Based on our keratinolytic activity assay with native feathers and soluble keratins as substrates, we characterized the hydrolysates resulting from AWCE and proteinase K degradation using LC-MS/MS. For AWCE, we predicted the peptide mapping of keratin substrates using the Merops database (http://merops.sanger.ac.uk) [55]. As shown in Table 2, we first analyzed the predicted P1/P1’ sites of F. islandicum AW-1 proteases with putative proteases functionally annotated by their genome sequence [23], and the bioinformatics data were used to construct theoretical keratin hydrolysates generated by AWCE, using the PeptideCutter program (http://web.expasy.org/peptide_cutter/) as shown in Fig 7A. Accordingly, we performed in silico digestion of soluble keratins by proteases examined in this study, and enzymes specific for arginine and lysine at the P1 site, and phenylalanine and arginine at the P1' site, displayed little activity with keratins, except for proteinase K, which is known to have a broad substrate specificity [54, 56]. For instance, trypsin was expected to exhibit very poor activity for soluble keratin, consistent with its enzyme activity shown in Fig 5A. As expected, proteinase K exhibited a higher activity than trypsin towards soluble keratin, consistent with the in silico digestion (Fig 5C). On the basis of these results, we analyzed the keratin hydrolysates generated by both proteinase K and AWCE using the same LC-MS/MS approach. As shown in Fig 7B, all peptides hydrolyzed by each enzyme matched the keratin sequences derived from G. gallus sequences, indicating that soluble keratins can serve as substrates for screening and characterization of feather keratin-specific proteases as keratinases. Moreover, the identified peptide sequences provided important information on the residues that preferentially bind at the P1 and P1’ sites.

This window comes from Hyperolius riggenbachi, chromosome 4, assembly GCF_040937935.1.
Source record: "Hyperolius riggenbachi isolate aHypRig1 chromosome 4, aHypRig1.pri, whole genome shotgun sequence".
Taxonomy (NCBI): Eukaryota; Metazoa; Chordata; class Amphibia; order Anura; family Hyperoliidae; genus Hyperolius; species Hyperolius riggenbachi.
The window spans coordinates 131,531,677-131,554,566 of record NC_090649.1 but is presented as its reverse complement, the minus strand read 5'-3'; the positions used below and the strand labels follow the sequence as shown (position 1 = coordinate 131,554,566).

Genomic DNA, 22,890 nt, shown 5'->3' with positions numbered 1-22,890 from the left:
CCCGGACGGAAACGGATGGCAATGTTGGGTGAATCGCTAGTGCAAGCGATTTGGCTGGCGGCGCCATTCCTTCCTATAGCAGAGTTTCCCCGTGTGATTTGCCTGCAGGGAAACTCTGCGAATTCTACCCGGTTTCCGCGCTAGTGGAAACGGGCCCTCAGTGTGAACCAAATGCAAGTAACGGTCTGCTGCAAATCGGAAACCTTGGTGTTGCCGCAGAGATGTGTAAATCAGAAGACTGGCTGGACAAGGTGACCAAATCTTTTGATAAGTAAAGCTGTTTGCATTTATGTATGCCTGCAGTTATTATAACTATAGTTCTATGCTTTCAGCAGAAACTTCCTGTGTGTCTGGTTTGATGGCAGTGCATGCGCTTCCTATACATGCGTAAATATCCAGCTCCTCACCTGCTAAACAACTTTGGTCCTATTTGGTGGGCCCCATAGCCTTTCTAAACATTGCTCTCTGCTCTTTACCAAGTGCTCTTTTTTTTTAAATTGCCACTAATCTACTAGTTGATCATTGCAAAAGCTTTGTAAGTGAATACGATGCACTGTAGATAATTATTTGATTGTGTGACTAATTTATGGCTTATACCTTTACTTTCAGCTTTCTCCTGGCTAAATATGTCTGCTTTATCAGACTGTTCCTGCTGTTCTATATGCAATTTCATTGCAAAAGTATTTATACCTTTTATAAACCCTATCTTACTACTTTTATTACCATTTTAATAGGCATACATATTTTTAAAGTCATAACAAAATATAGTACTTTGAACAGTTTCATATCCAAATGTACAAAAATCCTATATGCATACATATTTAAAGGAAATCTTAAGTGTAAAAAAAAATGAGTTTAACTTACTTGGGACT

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Table 2. Bioinformatic analysis of putative proteases from F. islandiucm AW-1 by MEROPS.